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Category:    Home > Reviews > Superhero > Action > Adventure > Superman Doomsday (Animated Feature/DVD-Video)

Superman Doomsday (Animated Feature/DVD-Video)

 

Picture: B†††† Sound: B†††† Extras: A††† Animated Film: A

 

 

Superman Doomsday adapts the famous "Death of Superman" story arc to the small screen and manages to do so in a manner that is at once true to its source and dynamically new. The familiar hand of DC animation maven Bruce Timm (Batman Adventures, Justice League, Justice League Unlimited) and story and screenplay writer Duane Capizzi guide this straight to video release unerringly toward an emotional and rewarding climax. Along the way fans are treated to a darker version of the DC animated universe than they have ever seen before. This feature is PG-13, and is definitely not for small children.

 

As suggested by the title, Superman's main foe is DC juggernaut Doomsday, a mysterious alien creature unearthed by the unwitting agents of Lex Luthor. Once free of his subterranean prison, Doomsday rampages across the globe killing everything in his path. This movie contains scenes of wanton violence never before seen in DC's impressive list of animated features. Doomsday murders countless innocents, setting up a clash with Superman that is every bit as brutal as the comics that inspired it, and in some cases, more so. In the aftermath of this battle Superman falls, and what follows once again displays the amazing pathos and raw emotion that Timm and voice director Andrea Romano can bring to an animated feature.

 

Although inspired by the original DC comics epic "Death of Superman," this movie stands on its own with some important differences that make it flow beautifully. The voice talents of Adam Baldwin (Superman) and Anne Heche (Lois Lane) deliver all of the passion one would expect from two characters so deeply in love with each other.James Marsters does yeoman work in the roll of Luthor, but the shoes of previous Luthor voice actor Clancy Brown are simply too big to fill, and fans of the previous Superman and Justice League animated shows will miss the smarmy menace the veteran actor managed to impart into every line of dialog.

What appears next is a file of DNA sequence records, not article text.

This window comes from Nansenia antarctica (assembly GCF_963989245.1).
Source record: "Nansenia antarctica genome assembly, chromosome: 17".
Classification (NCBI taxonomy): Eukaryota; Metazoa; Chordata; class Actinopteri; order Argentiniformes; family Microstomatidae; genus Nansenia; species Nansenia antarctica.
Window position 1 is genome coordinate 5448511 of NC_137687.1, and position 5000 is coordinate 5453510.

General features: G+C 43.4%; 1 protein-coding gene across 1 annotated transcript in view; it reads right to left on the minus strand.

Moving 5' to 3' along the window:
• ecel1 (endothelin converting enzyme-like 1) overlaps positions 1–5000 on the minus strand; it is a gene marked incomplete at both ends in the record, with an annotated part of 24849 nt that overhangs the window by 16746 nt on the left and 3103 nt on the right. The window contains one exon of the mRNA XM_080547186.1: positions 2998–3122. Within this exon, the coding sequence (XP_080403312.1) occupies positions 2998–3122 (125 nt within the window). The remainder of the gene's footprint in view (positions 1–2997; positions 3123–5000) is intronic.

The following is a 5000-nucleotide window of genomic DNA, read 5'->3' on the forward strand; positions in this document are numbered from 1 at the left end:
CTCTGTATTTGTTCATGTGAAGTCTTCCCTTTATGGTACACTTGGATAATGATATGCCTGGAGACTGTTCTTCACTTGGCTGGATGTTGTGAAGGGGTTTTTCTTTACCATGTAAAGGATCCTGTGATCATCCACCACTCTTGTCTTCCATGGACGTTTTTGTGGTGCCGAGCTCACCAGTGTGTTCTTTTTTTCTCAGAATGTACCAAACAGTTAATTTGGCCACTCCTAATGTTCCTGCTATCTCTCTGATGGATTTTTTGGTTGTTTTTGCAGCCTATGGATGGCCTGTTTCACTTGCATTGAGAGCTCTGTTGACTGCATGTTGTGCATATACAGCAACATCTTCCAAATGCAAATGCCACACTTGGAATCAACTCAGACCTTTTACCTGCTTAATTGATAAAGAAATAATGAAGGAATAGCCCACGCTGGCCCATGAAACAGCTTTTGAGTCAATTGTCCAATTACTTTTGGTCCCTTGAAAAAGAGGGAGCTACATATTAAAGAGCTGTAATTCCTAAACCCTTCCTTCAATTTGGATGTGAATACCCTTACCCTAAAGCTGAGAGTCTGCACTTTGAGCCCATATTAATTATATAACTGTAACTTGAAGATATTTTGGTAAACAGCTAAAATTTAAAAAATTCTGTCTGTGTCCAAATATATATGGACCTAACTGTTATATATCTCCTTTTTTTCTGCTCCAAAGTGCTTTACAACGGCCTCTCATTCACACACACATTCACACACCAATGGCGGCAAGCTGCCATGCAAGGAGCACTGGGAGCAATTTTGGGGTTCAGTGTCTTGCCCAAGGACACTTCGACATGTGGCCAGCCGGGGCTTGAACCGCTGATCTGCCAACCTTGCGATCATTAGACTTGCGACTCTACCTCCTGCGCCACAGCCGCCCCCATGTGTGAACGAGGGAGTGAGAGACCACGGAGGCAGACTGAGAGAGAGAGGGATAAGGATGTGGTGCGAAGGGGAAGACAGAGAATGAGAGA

In all this represents another superb effort from the Bruce Timm and company, and is buoyed by the solid Dolby sound and widescreen presentation. This box is packed with extras, including a wonderful documentary on the genesis of the "Death of Superman" story that features excellent interviews with key DC creators and editors like Mike Carlin, Jerry Ordway, Louise Simonson, and others. This feature presents a wonderful look inside the making of a comic classic, and will give fans a nice inside look into the world of comic book creation. It also shows us just how much these talented people care for the characters in the Superman comics.

 

The anamorphically enhanced 1.78 X 1 image is clean, clear, has fine color fidelity and better depth than most recent animated features we have seen issued on DVD.The money is put on the screen, looking as good as Timmís first Superman series did.The Dolby Digital 5.1 mix is surprisingly aggressive and is more articulate than many 5.1 animated releases on DVD of late.The combination in playback is impressive indeed.

 

The disc also includes commentaries from Timm, writer Duane Capizzi, and others. Also intriguing is a nice teaser for DC's next big animated project, Darwyn Cooke's Justice League: The New Frontier. Interviews with Timm, Cooke, and others, along with a number of production design stills and actual animated scenes really whet the appetite for this next project. A featurette entitled Behind the Voices describes Timm and Romano's decisions in casting Superman Doomsday, along with their reasoning for choosing all new voice talent for the movie versus going with previous actors from past projects. Finally, a fun little video game called Superman's Last Challenge allows the viewer to take the role of Superman as he fights his last desperate battle against Doomsday.

 

Superman Doomsday is violent, edgy, and incredibly satisfying. It builds from the previous string of excellent DC animation titles and manages to attain a new level of excellence. Despite all of the movie's violence and bloodshed, the Man of Steel emerges once again as the pinnacle of heroism in the DC animated universe. In a fitting parallel, Superman Doomsday represents perhaps the best, most cohesive feature in the DC animated catalog.

 

 

-†† Scott Pyle


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